The design of the mask itself varies by the industrial application. Some masks are designed with speech diaphragms, some are built to accept extra filters, and others are made to be connected to an extenal air supply. Although the fundamental design does not vary for a given type of mask, the kind of filtrant used will vary depending on the product's intended use. Manufacturers stock a variety of mask styles and cartridge filtrants. When they receive orders for a specific type of mask, they can custom design a mask that has the appropriate features.
The canister is made from styrene plastic, which is resistant to water and other
Styrene is a thermoplastic resin, which means it can be repeatedly remelted, so the scrap pieces can be reworked to make additional canisters. Therefore, there is very little wasted plastic in this process. A similar molding process is conducted to create small circular screens that fit inside the canister. The screens are designed to hold the activated carbon in place inside the cartridge. As the canisters travel down the assembly line, one screen is inserted, the canister is filled with the appropriate filtrant, then the second screen is put into place.
Depending on the type of chemical treatment the activated carbon has been exposed to, it may be classified as chemical waste. This is the case with some filtrants, such as chromium-treated carbon. The injection molding process used for the canisters and the face pieces generates little waste since any lost resin can be remelted and used again. The lenses are manufactured by an outside vendor, so gas mask manufacturers do not have to address the issue of waste polycarbonate.
Gas masks, and air purifying respirators in general, are regulated by the Code of Federal Regulations (CFR). These regulations specify the type of masks to use for a specific application. Examples of the different mask types recognized by the CFR include self-contained breathing apparatus, non-powered air purifying particulate respirators, chemical cartridge respirators, and dust masks. The regulations stipulate the exact kind of testing that must be done to ensure the quality of the finished product. The type of testing depends on the masks' final application, that is, what kind of contaminants it will be expected to filter. The CFR specifies the types of contaminants that the gas must be tested with, and it also stipulates the conditions under which the testing must be conducted. For example, some masks must be exposed to the contaminant for long periods of time. Others must be tested under specific temperature and humidity conditions. This is done by drawing an air stream contaminated with a known amount of poison through the mask. The amount of time required for the contaminant to saturate the filter and begin to pass through is then measured.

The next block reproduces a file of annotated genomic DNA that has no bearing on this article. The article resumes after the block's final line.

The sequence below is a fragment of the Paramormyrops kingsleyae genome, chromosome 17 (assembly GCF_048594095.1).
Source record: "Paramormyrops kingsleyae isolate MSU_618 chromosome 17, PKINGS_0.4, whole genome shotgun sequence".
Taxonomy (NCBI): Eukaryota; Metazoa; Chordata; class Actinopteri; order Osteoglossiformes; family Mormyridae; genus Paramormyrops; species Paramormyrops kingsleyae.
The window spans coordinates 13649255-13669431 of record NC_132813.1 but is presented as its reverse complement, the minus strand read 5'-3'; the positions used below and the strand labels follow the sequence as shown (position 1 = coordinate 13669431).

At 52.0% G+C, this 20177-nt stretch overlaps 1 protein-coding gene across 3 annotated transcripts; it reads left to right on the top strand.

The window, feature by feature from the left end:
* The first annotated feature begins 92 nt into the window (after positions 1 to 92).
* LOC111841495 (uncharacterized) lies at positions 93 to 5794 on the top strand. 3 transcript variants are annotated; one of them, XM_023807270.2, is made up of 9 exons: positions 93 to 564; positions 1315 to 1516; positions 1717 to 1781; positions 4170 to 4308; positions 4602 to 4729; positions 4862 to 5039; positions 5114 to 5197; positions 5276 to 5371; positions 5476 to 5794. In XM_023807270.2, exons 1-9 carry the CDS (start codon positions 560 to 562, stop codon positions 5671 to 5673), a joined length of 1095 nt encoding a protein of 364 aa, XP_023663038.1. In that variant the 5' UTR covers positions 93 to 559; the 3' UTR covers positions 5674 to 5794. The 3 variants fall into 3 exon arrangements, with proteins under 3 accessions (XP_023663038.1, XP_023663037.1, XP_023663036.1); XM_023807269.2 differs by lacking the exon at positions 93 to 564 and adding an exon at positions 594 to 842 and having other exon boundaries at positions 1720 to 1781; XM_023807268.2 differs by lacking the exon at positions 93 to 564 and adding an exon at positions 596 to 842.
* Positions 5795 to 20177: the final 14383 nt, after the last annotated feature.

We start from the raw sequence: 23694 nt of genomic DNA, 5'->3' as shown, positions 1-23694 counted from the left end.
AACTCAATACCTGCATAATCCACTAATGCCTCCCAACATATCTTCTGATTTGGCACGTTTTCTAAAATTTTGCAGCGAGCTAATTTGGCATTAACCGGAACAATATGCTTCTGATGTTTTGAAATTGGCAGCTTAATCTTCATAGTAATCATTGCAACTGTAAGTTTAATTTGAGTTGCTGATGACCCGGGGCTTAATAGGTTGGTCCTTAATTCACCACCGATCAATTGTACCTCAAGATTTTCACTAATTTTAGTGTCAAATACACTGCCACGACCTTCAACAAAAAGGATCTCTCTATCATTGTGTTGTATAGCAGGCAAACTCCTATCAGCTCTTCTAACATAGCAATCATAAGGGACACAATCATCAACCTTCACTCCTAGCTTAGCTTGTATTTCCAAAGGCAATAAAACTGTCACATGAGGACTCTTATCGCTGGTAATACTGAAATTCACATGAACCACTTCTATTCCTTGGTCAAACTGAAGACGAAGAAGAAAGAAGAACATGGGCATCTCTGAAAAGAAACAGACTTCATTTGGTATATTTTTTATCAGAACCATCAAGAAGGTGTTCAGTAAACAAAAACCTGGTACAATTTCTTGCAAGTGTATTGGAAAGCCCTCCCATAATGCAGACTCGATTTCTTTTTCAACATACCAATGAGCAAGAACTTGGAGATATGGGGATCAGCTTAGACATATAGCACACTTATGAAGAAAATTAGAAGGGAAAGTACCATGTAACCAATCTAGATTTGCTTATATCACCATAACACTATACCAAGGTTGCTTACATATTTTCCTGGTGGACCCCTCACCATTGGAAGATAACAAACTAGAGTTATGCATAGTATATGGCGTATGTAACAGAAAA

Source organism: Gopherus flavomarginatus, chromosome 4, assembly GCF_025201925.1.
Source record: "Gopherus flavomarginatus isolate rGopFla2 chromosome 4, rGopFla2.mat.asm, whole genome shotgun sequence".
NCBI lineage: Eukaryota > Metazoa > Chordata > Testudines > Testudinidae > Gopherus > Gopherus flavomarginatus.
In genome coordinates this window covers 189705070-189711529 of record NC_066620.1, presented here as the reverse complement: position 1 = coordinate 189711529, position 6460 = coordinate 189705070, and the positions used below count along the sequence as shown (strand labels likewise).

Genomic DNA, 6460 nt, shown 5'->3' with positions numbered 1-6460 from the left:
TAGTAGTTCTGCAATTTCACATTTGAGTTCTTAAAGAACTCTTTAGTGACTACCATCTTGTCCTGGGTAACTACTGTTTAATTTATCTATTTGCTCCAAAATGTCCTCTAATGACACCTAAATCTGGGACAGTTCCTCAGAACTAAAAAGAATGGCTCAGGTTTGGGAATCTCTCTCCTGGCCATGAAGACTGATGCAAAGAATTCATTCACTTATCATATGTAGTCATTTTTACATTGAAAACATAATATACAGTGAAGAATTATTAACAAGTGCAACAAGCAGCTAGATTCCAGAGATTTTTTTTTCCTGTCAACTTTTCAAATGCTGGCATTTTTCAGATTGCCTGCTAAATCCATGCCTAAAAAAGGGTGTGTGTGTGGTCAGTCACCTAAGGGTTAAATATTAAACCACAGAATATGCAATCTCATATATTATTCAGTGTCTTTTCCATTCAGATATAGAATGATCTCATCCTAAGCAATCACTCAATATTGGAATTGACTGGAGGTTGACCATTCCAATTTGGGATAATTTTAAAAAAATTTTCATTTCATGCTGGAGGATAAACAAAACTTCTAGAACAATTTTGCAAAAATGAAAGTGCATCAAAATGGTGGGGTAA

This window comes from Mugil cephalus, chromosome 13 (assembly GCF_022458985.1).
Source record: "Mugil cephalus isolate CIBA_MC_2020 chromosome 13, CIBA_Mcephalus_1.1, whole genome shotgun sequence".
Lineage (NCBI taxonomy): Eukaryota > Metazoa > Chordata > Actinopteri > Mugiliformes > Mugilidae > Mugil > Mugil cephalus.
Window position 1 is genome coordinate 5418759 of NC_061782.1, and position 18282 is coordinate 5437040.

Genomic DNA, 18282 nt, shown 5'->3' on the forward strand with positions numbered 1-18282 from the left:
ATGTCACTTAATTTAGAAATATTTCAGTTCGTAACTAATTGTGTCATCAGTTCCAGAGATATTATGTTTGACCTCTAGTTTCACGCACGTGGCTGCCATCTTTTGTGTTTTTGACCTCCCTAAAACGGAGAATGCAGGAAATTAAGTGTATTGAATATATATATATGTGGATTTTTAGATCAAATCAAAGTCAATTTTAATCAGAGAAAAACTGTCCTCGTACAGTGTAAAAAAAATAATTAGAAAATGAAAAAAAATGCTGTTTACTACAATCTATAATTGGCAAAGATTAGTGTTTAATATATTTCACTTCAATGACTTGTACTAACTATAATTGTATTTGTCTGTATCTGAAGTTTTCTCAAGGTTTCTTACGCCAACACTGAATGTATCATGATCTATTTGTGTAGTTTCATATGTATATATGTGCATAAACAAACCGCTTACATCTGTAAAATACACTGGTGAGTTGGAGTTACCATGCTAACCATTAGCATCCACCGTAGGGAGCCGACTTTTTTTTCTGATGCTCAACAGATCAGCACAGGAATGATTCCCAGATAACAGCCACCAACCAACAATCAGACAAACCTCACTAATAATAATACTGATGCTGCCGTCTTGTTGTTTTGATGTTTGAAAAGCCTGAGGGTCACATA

Testing is done at several points in the manufacturing process. There is an initial inspection of incoming goods to ensure they meet minimum quality specifications. This includes the filtrants, the resins used for molding, and the finished eyepieces as they are received. The canister must be tested after assembly to ensure it has proper seal and that the carbon filter works. The mask is tested once again after all componentry has been assembled. The final mask may be placed on a mannequin head to ensure that the seal is tight and that the mask maintains its seal in movement.
Over the last 80 years, the basic technology of gas masks has been tested repeatedly, and so is not likely to change in the future. The challenge for the APR industry will be to develop products for special purposes, such as infant respirators or masks for persons with head wounds and other disabling injuries. The future of these products also relies on advances in the material sciences, which allows production of smaller, more lightweight products. In fact, current research efforts in carbon chemistry are anticipated to result in the development of a filter canister that is only half the size of the current standard and is more effective. These and other improvements in materials will result in new generations of respirator devices for industrial use, as well as for medical and military applications.
Ahmstead, B.H. Manufacturing Processes. John Wiley and Sons, 1977.
Laboratory for National Testing of Gas Masks. http://www.niih.go.jp:80/guide/english/profile/gasmask/gasmask.htm (July 9, 1997).
— Randy Schueller